Accepted Solutions

Solution

08-26-2016
11:29 AM

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Posted in reply to overmar

08-25-2016 08:39 PM

You are confusing weights and frequencies. For the formulas for weighted descriptive statistics, see the doc for MEAN and StdDev. For weighted percentiles, see the doc for percentiles.

A positive integer frequency is easy to understand: all statistics will be the same as if you replicate each record 'freq[i]' number of times. A frequency variable is just a notational convenience to save you from typing duplicate records.

A weight changes statistics by giving more weight to some observations than others. I have written about the weighted mean in SAS. I have also shown that frequencies and weights give different results for regression analyses.

To compute percentiles, you order the data and create the empirical cumulative distribution (ECDF). Say your data are

1,2,3,4,5,6

In an unweighted analysis, each datum accounts for 1/n=1/6th of the sample, so the ECDF is a piecewise contant function that increases by 1/6 at each datum. To find a quantile, you start on the Y axis, move across until you hit a "vertical line", which gives you a datum value (for the default PCTL=5 method). (I am omitting details such as the median for an even number of points is the averagea of two data values). The computation follows:

```
/* unweighted percentiles */
data a;
input x @@;
datalines;
1 2 3 4 5
;
proc univariate data=a;
cdf x;
run;
proc means data=a p20 p40 p60 p80;
var x;
run;
```

In a weighted analysis, the ECDF does not increase by 1/n at each datum. Instead, the ECDF increases by w[i]/W where W=sum_i w[i] is the sum of the weights. (This is equivalent to choosing weight that sum to 1, which would represent the *proportion* of weight for each datum.) Thus the unweighted percentile p is not necessarily equal to the weighted percentile for p. However, the extreme values (min=0th percentile; max=100th percentile) remain unchanged because they are the endpoints of the weighted ECDF, which still increases from 0 to 1.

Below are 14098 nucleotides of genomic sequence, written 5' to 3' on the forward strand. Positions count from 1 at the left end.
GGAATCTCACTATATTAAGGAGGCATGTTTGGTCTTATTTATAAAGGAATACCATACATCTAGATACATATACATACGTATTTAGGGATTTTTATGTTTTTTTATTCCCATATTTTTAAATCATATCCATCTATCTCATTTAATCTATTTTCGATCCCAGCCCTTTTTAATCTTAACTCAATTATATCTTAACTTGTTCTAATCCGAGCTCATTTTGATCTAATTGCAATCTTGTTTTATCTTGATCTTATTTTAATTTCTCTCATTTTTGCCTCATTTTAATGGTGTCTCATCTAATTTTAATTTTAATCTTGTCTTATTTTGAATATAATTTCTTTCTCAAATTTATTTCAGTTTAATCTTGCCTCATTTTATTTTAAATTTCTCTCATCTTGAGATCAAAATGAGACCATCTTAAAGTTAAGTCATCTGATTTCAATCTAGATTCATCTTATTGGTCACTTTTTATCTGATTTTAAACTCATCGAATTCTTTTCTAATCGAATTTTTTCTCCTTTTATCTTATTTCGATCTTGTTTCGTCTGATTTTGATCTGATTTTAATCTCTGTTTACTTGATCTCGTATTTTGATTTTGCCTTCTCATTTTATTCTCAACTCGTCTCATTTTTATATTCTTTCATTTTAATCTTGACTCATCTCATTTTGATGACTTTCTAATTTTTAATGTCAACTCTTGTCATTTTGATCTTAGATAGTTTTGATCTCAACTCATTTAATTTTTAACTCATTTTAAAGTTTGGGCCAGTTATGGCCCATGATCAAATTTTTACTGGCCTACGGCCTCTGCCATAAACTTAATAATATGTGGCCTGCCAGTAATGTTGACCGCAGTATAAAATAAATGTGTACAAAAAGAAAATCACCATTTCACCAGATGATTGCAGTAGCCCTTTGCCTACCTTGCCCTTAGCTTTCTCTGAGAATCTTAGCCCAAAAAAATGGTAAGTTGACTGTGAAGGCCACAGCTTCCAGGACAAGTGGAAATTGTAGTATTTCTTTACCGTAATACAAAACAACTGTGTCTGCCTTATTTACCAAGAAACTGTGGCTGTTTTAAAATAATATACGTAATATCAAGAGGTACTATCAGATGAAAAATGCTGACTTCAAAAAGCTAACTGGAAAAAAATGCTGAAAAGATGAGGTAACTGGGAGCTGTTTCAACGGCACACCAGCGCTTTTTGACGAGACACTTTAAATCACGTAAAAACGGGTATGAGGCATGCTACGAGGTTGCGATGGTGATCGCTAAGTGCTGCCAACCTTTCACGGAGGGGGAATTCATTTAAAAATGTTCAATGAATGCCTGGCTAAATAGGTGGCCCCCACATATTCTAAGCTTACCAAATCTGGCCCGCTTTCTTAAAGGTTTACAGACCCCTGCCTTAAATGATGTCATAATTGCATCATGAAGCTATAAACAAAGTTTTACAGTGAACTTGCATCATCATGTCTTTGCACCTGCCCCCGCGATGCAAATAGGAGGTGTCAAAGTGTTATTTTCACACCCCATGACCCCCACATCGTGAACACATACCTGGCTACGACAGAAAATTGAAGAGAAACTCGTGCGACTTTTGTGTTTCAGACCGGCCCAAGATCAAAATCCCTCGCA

For example, suppose you choose weights

x: 1, 2, 3, 4, 5, 6

wt: 0.3, 0.2, 0.05, 0.1, 0.3, 0.05

Then the following computation finds the weighted percentiles:

```
data Wt;
input x wt;
datalines;
1 0.3
2 0.2
3 0.05
4 0.1
5 0.3
6 0.05
;
proc means data=Wt p20 p40 p60 p80;
var x;
weight wt;
run;
```

The corresponding weighted ECDF looks like this:

To find the 20th weighted pctl, start at 0.2 on the Y axis. Go over until you hit the graph, then go down to get x=1.

To find the 40th weighted pctl, start at 0.4 on the Y axis. Go over until you hit the graph, then go down to get x=2

In a similar way, the 60th weighted pctl is x=4 and the 80th weighted pctl is x=5.

All Replies

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Posted in reply to overmar

08-25-2016 05:14 PM

I think that's stated in the documentation.

If you need standard deviation use proc surveymeans?

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Posted in reply to Reeza

08-25-2016 05:18 PM

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Posted in reply to overmar

08-25-2016 05:34 PM

So, this is a question that's come up before and will again and I know there's an answer that makes sense, but can't recall right now.

I'll move this post to the Statistical Procedures Forum and see if @Rick_SAS can contribute

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Posted in reply to overmar